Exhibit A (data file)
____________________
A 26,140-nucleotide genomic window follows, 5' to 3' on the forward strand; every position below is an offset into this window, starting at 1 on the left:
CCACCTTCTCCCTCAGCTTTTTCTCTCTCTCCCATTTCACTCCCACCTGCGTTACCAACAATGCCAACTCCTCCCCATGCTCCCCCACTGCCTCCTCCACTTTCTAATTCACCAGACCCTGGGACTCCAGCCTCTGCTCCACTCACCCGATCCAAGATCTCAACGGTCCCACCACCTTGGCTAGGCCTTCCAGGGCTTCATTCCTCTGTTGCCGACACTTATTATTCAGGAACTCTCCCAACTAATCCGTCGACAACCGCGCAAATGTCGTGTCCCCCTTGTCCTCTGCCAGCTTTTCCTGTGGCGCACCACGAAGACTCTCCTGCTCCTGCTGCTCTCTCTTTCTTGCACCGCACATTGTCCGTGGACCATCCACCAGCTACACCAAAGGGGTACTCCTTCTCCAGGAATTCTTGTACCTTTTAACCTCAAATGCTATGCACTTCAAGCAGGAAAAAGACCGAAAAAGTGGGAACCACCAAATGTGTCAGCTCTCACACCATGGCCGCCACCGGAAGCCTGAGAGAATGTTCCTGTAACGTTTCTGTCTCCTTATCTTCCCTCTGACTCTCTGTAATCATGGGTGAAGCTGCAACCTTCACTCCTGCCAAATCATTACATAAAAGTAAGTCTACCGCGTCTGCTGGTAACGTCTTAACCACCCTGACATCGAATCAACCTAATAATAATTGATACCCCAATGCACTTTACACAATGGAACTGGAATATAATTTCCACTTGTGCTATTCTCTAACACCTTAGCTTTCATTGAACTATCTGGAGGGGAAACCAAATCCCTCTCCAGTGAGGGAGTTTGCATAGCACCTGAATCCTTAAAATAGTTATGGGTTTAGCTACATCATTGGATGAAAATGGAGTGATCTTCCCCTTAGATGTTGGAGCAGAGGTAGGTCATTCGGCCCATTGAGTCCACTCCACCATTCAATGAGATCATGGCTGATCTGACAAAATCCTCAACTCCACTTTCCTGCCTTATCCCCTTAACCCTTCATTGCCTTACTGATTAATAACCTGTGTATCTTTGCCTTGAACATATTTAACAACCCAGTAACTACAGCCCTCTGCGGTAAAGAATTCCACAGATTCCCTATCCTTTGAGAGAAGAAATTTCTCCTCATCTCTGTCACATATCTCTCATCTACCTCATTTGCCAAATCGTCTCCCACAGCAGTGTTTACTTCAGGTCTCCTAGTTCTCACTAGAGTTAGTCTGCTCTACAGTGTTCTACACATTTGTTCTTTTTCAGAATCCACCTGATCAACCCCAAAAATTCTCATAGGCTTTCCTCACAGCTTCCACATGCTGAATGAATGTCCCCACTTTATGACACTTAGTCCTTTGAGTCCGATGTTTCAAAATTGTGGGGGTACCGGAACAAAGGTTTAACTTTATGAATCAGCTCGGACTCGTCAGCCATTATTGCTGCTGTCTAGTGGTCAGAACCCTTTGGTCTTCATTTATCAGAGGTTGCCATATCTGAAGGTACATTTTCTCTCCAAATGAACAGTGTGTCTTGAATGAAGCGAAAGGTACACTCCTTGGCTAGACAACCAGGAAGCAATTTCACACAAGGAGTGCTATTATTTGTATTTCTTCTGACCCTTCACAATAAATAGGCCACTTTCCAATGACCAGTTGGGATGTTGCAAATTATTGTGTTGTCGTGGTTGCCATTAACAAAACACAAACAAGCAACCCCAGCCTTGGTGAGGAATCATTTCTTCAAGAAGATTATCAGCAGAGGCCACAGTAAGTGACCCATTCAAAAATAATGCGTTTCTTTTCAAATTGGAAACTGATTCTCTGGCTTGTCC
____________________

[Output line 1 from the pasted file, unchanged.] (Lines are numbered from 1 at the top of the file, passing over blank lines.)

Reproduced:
A 26,140-nucleotide genomic window follows, 5' to 3' on the forward strand; every position below is an offset into this window, starting at 1 on the left: